PPO Wins 2011 Bentley Award!

We are very proud to announce that we are the recipients of the 2011 Bentley Award for Excellence in Achievement for our project, Visiting ‘Girls Chat’: A Sexual Health Education Pilot Project with Muslim Youth. The project was implemented in three phases, starting with a needs assessment, then the adaptation and delivery of PPO’s existing community education programming (including hiring Faiza, youth co-facilitator), followed by an evaluation of those adapted workshops.

The participants characterized the presentations as both informative and useful, and described the environment as comfortable, safe and confidential. Participants also commented on being surprised by some of the information conveyed (e.g., on sexualized body images in the media, and fertile and infertile periods of the menstrual cycle). They stated that they felt that the message of diversity and of every individual being unique was very helpful for themselves as young women, especially around the topic of body individuality. Finally, they shared that they felt that they would recommend these workshops to friends/peers, and that they could be sources of information for their peers.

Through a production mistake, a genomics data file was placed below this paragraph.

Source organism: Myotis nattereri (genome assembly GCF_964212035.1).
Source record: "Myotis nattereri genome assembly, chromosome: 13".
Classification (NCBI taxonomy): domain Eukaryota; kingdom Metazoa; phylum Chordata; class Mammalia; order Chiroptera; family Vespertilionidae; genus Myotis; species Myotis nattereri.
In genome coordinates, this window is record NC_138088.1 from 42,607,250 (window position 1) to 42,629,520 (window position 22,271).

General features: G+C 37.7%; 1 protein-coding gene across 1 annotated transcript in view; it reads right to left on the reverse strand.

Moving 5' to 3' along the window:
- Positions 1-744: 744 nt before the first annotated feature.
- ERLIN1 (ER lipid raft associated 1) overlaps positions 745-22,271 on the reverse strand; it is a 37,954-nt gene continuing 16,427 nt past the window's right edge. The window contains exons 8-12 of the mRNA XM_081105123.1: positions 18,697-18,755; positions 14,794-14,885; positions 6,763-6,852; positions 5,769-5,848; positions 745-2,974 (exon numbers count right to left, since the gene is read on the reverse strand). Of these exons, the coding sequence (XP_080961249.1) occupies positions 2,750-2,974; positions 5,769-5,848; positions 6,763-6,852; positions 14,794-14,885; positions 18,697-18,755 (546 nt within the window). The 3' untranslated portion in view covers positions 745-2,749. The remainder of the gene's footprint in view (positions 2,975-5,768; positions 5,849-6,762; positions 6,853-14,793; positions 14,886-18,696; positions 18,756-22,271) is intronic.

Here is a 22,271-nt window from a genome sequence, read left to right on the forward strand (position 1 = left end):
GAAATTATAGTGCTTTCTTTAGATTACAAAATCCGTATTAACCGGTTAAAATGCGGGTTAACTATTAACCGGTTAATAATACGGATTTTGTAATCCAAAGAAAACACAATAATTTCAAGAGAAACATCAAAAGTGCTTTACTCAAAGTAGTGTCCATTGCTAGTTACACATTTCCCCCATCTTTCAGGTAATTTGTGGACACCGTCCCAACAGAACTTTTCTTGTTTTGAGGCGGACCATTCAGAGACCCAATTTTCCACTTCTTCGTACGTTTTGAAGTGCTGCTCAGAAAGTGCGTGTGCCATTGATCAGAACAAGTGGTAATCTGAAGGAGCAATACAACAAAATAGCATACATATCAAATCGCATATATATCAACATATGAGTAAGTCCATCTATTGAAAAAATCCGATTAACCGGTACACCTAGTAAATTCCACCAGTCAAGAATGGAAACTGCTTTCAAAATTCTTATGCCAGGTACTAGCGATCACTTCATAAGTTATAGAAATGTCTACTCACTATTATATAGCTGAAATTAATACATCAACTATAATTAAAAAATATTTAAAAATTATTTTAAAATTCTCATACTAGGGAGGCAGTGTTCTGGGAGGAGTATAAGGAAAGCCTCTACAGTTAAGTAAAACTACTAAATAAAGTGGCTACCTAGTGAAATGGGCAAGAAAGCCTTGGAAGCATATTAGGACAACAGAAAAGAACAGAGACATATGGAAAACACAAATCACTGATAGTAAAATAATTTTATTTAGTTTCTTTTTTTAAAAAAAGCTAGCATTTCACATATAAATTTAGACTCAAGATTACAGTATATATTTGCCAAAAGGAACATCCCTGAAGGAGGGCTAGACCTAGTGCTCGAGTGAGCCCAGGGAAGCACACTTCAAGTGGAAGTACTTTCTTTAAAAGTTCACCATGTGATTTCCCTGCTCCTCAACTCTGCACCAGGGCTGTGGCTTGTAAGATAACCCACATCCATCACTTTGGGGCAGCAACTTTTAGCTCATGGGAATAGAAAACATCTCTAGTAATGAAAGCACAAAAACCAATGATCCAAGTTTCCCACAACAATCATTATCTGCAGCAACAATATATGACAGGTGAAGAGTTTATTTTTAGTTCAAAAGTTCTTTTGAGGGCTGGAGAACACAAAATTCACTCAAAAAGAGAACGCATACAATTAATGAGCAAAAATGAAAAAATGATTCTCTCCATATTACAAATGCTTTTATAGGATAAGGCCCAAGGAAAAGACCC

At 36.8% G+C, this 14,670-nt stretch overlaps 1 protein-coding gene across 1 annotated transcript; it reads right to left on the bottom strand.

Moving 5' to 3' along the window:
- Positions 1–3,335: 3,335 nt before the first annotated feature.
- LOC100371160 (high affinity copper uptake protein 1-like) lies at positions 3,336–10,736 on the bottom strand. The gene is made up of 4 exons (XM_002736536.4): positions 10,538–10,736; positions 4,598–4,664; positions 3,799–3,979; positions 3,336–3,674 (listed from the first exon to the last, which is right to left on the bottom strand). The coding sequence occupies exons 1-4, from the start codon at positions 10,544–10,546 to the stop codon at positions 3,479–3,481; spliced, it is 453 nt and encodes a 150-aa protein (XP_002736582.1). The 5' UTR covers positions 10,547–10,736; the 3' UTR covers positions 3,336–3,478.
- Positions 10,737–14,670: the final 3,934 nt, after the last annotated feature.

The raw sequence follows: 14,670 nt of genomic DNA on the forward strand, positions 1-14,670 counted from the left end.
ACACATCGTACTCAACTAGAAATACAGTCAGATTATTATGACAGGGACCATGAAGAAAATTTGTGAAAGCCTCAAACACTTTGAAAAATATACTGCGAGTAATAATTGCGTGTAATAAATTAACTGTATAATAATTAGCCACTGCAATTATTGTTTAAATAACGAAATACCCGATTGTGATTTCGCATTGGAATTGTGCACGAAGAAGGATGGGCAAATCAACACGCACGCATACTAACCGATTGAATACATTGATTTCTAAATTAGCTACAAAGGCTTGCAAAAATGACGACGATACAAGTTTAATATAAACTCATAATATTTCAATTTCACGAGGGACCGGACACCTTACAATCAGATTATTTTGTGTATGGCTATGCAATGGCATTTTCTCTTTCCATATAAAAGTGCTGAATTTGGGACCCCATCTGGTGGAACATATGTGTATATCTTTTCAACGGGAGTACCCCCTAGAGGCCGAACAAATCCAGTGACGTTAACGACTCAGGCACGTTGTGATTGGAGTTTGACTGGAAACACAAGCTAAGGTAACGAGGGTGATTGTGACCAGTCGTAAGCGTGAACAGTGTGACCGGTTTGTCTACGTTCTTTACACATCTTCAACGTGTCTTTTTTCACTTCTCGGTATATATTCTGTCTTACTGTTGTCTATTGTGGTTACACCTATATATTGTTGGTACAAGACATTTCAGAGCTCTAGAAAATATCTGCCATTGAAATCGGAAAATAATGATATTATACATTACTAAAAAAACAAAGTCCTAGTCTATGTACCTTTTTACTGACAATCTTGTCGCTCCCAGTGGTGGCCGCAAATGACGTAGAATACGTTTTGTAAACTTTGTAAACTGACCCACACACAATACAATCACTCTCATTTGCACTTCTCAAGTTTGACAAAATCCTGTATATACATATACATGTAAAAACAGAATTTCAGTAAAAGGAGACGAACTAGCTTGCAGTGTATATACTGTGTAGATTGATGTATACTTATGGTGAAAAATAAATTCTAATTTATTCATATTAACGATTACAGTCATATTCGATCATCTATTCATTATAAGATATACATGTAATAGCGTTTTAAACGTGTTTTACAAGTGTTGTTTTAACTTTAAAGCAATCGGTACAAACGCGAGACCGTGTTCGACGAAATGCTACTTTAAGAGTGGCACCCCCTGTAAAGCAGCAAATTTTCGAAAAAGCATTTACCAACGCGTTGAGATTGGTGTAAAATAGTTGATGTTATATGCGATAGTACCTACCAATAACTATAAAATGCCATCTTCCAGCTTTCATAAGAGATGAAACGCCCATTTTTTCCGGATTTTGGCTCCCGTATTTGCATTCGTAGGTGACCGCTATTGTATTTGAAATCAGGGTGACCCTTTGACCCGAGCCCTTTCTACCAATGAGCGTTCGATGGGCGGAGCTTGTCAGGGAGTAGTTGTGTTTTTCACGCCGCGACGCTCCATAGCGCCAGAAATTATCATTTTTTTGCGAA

When we shared the news about winning the 2011 Bentley Award with Faiza, she was tremendously happy to hear about this success. Faiza and Courtney had worked so well together as co-facilitators, and Courtney shares in Faiza’s excitement about the project.

Faiza shares some thoughts about the program:
“The success of this program would not have been possible without the supportive and welcoming environment that was created by the program partners at the Ottawa Rape Crisis Centre and the youth themselves. We immediately felt like members of the group! The girls were excited to have us there as we were always keen and enthusiastic to attend each session.

For too long, many young people from minority cultural communities have been kept at the fringe of attaining sexual and reproductive health due to the many barriers they face in engaging with these programs.  The issues facing young individuals from these communities can sometimes be unique to their cultural experiences and not adequately addressed in the general public education programs provided by service providers. However, this project has illustrated that not only is the community ready for a program such as this, the long-term implementation of a program such as this will result in positive development in the community.”